We wonder how “deeply” Storey “regrets” his disgusting hate-speak now?

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Bloomberg’s David Westin spoke with Berkshire Hathaway Chairman Warren Buffett on his 87th birthday before his charity auction lunch at Smith & Wollensky’s in New York.

Among the topics discussed was the Fed’s upcoming balance sheet normalization: Buffett told Westin that the Federal Reserve will be “very careful” with how they handle quantitative easing as the Fed may have to find buyers for “trillions” in assets. Predictably, Buffett argued in support of QE which added tens of billions to his net worth: “[QE] did wonders for us coming out of 2008. Without it we would have gone back to the economics of 100 years ago. If the Fed had not been there to ease, we would have had a far different recovery. I think the Fed has overwhelmingly done the right thing. Now, we’ve never gone through a period like this and how it will all work out, we will find out. I think they will be intelligent about it but they’ve never played this game yet either.”

Separately, Buffett said the relentless, artificial, central bank-induced rally over the last several years has made it “harder to find bargains”, but that stocks “remain his choice over bonds.” Asked by Westin why cash has been piling up at Berkshire, Buffett said “it tells us stocks aren’t as cheap as they’ve been most of the time.” Buying shares after the 2008 financial crisis, Buffett said, was like “shooting fish in a barrel”, although he forgot to add that the US government bailing out his core financial holdings, did not hurt either.

In any case, in recent year, Berkshire’s stock portfolio, which includes multibillion-dollar stakes in companies like Apple, the scandal-plagued Wells Fargo and Coca Cola, was valued more than $135 billion at the end of June, almost the same size as the AUM of the world’s largest hedge fund, Bridgewater.

Stocks “have gotten less attractive as they’ve gone along,” Buffett said. “They’re still very attractive compared to bonds.”

Buffett has plowed money into stocks this year, including Apple. But finding new acquisitions has been a challenge lately. Earlier this month, his bid to take control of Oncor Electric Delivery Co., Texas’s largest power distributor, fell apart. That failed effort came six months after a Berkshire-backed deal to buy Unilever hit the skids.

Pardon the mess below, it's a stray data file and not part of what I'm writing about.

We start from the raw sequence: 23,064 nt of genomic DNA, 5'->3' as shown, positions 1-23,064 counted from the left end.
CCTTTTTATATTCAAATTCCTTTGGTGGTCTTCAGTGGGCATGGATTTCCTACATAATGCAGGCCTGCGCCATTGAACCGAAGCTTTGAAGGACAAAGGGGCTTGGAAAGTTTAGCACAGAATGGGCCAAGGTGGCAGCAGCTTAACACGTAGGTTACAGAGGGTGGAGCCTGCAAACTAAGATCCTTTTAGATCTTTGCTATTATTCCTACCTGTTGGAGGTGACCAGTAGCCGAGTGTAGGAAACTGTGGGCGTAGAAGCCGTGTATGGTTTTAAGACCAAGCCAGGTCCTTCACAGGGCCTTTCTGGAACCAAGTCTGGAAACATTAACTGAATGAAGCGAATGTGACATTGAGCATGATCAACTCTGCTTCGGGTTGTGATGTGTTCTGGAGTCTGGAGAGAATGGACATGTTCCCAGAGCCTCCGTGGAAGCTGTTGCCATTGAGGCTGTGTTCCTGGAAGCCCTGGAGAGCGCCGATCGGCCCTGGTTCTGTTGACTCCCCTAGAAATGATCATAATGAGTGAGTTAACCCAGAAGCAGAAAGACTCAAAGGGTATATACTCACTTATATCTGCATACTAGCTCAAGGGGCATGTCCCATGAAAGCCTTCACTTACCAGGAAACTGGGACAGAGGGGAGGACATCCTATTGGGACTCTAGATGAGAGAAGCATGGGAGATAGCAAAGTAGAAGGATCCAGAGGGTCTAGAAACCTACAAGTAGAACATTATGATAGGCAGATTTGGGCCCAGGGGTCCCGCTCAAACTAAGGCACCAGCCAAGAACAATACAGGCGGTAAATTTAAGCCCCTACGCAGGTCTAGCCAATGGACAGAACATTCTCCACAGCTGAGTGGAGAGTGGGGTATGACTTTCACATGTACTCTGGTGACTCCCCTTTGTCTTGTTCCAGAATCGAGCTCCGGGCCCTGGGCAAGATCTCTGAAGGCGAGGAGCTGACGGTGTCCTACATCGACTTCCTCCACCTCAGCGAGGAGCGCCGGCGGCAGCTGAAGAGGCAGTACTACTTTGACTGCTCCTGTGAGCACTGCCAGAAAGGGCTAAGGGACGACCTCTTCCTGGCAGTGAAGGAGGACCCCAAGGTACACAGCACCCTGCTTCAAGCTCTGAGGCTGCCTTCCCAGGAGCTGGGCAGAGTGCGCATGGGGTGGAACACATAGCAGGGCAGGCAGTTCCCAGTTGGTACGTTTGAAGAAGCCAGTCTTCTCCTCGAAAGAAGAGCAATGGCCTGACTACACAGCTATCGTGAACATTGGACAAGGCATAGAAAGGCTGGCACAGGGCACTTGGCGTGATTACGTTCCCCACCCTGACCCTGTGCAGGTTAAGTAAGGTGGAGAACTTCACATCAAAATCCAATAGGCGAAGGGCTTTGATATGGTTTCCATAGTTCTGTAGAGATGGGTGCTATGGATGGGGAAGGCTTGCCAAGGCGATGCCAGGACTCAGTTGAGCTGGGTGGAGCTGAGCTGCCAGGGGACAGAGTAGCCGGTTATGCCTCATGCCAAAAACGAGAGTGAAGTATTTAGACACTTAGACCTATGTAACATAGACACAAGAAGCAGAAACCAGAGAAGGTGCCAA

The collapse of two high-profile pursuits in such a short time frame is a rarity for Buffett, who did his last major deal in 2015 when Berkshire agreed to buy aerospace-parts manufacturer Precision Castparts Corp. for more than $35 billion. While he’s made many offers that went nowhere, it’s less common for such misses to play out in public.

According to Bloomberg, the recent deal drought has bigger implications for Berkshire. The company doesn’t pay a dividend and rarely buys back its own stock, so failing to consummate a few major transactions means cash piles up from its subsidiaries. At the end of June, Berkshire had just shy of $100 billion.

Finally, in a discussion of assorted items, Buffett said that the US economy does not feel like a 3% GDP, that anger in the US stems from wealth inequality and when asked what’s the one thing that Buffett generally feared, the answer was “if we’re talking broadly, the answer is weapons of mass destruction.”

“Now you’ve got weapons that can kill millions and millions and millions of people, and you’ve got them in unstable hands in certain cases. We live in a dangerous world that way, it’s the only real problem for humankind.”

Buffett then said that in this context, North Korea is at the top of his list: “if you have a small, relatively poor country that’s spending a significant part of its GDP trying to figure out how to get an ICBM to hit the west coast of the US, there’s something going on in somebody’s mind that I don’t like.”

Finally, the reason why Buffett was in the New York Smith & Wollensky today is to dine with the winner of an annual charity auction that raises money for Glide, a San Francisco non-profit. The top bidder, who chose to remain anonymous this year, paid $2.68 million to bring as many as seven friends to lunch with the billionaire at Smith & Wollensky steakhouse. With insights such as these, we think the many could have been spent with a much higher IRR elsewhere.

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Authored by Daisy Luther via The Organic Prepper blog,